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The Dorsal View

How to get a head in transplant surgery

Regular readers may remember when the Dorsal View reported some time ago on the seemingly hair-brained concept of performing a head transplant. The guffaws rang out for a while before dying down, on the assumption that Italian transplant surgeon Dr Sergio Canavero had been ‘put back in his box’.  

But Dr Canavero refuses to go away. He has found a willing subject for the procedure, a Russian gentleman named Valery Spiridonov. Mr Spiridonov has Werdnig Hoffman disease, a muscle-wasting condition with a generally grim prognosis. It’s a rare form of spinal muscular atrophy, an autosomal, recessive condition that involves degeneration of anterior horn cells, resulting in profound symmetrical weakness. 

Dr Canavero admits that there is “a marginal risk”; whether this is a profound understatement or not is another matter, but of course there is a marginal risk associated with any surgical procedure. 

From Mr Spiridonov’s point of view, the trade-off of risk vs benefit is worth a punt.

Dr Canavero, for his part, maintains that the procedure has a “90 per cent chance” of success and many elements of the procedure seem to have an evidence base that suggest there is a chance it might succeed on some level. 

Consultant Neurosurgeon Mr Matthew Crocker of St George’s Hospital, London, gave a whistle-stop tour of the procedure to UK media. “Excluding blood vessels that supply blood to the brain then restoring them with tubes is very well recognised,” he said.

“Lowering the temperature of the whole body, head and brain to between 10 and 20 degrees, usually around 15 to 17 degrees, is a very well-recognised technique used for complex neurosurgery or cardiovascular surgery, in which there is an expectation that the brain will be starved of its blood and oxygen supply for a substantial period.”

The next stage would see the spinal cord cut with an extremely fine blade, after which the donor head is removed and placed on the other body and the spinal cord would then be fused with polyethylene glycol.

“The idea of cutting the spinal cord sharply rather than bluntly has a little medical support. The only well-recognised success with spinal cord injury surgery came from a man who had a stab injury rather than a blunt injury.

“I’m not sure any of this is really okay and it requires a little more thought,” added Mr Crocker. “At what point does one die, might be one for an ethicist to consider.”

At the very least, it’s a fascinating endeavour and another good example of truth being stranger than fiction.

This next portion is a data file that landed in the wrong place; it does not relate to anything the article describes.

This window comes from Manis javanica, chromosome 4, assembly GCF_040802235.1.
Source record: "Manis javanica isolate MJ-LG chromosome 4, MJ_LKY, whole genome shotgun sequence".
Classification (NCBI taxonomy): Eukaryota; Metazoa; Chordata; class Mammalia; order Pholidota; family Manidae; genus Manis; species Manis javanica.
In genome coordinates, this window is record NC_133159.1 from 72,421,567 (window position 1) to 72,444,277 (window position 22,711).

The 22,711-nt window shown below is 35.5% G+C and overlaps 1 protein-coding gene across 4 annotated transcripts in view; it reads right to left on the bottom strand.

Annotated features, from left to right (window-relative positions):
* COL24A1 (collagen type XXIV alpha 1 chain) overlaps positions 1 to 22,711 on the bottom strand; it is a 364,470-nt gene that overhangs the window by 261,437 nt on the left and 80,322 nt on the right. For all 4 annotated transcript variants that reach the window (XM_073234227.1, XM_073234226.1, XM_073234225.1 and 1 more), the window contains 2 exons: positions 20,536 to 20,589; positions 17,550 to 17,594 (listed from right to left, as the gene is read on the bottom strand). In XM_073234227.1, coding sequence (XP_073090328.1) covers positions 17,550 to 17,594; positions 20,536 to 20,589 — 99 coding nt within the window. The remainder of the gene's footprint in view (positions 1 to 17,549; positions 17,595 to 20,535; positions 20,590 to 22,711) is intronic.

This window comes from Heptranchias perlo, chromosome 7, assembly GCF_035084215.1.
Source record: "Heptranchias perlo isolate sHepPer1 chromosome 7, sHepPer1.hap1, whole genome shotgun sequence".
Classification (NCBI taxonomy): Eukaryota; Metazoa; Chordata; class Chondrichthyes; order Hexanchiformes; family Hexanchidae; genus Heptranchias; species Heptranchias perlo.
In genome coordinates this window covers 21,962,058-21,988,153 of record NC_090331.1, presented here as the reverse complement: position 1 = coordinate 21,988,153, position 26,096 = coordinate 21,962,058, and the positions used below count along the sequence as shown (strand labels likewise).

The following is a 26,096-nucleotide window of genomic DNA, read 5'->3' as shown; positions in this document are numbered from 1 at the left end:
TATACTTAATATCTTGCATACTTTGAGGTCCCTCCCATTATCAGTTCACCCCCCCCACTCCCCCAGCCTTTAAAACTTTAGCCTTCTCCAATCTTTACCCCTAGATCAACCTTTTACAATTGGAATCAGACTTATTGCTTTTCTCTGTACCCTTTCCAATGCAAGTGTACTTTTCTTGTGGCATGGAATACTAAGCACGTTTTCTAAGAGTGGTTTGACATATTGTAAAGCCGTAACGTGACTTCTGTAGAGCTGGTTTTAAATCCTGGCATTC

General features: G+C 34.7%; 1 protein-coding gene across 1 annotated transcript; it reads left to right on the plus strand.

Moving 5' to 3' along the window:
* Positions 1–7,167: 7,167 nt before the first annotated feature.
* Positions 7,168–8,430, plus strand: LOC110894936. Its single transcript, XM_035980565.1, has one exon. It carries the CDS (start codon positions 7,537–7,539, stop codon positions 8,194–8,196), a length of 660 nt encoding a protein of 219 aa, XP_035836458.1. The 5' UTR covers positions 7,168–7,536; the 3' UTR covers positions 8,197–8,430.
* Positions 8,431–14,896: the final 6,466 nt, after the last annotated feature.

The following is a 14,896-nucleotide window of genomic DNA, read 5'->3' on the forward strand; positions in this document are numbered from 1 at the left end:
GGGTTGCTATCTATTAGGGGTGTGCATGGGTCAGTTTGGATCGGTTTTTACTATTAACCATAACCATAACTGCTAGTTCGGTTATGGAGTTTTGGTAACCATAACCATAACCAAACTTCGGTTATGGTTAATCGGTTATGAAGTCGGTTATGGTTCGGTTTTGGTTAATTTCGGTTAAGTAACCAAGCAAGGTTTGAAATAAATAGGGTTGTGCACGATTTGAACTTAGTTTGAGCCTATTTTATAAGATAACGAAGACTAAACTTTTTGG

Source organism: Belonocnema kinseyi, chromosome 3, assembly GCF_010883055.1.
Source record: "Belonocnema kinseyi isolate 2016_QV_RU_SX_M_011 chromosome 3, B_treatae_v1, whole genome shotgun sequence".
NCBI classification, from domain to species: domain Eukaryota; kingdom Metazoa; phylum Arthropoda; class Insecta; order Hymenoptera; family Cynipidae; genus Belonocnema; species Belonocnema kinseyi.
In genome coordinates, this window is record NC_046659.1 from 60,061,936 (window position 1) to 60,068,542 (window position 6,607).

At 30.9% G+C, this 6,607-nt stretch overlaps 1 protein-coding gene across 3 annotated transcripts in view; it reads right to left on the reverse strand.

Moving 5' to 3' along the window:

Note to the editors

The Nuffield Council on Bioethics in the UK has issued a warning over potential abuse of the Crispr technique, which is now so widely available that pretty much anyone can get their hands on a kit online for as little as €115.

There’s little doubt that Crispr shows tremendous promise in terms of its potential to have immense benefits, which would not be limited to the field of medicine. But the Council has fearful visions of it being used with impunity in schools and bedrooms everywhere by ‘garage scientists’.

“… DIY or ‘garage’ biologists, biohackers and enthusiastic amateurs carrying out informal research or making biological products. It is possible for individuals to pursue this interest in private homes using kits that are available to order online,” says the Council.

“Genetically-altered organisms present a theoretical risk of harm to those handling them and [also] if they escape or are released from laboratories or controlled environments, to other people and natural ecosystems.”

Apparently — and in an unbelievably irresponsible move — there are home kits already available in the Internet to make E.Coli resistant to antibiotics.

For my own small part, I had an older brother who managed to blow-up the family kitchen with a simple chemistry set back in the 1970s. Unless the sale of home Crispr kits is regulated, and soon, this may not bode well.

Up the charts

I’m always grateful for contributions and was delighted to receive this short list of bloopers from medical charts, sent to me by an anonymous reader.

“The patient was to have a bowel resection. However, he took a job as a stockbroker instead.”

“Large brown stool ambulating in the hall.”

“She stated that she had been constipated for most of her life, until she got a divorce.”

“I saw your patient today, who is still under our car for physical therapy.”

“Patient was seen in consultation by Dr X, who felt we should sit on the abdomen and I agree.”

“Occasional, constant, infrequent headaches.”

“Patient says she is numb from the toes down.”

“The patient has been depressed since she began seeing me in 1993.”

“Patient has two teenage children, but no other abnormalities.”

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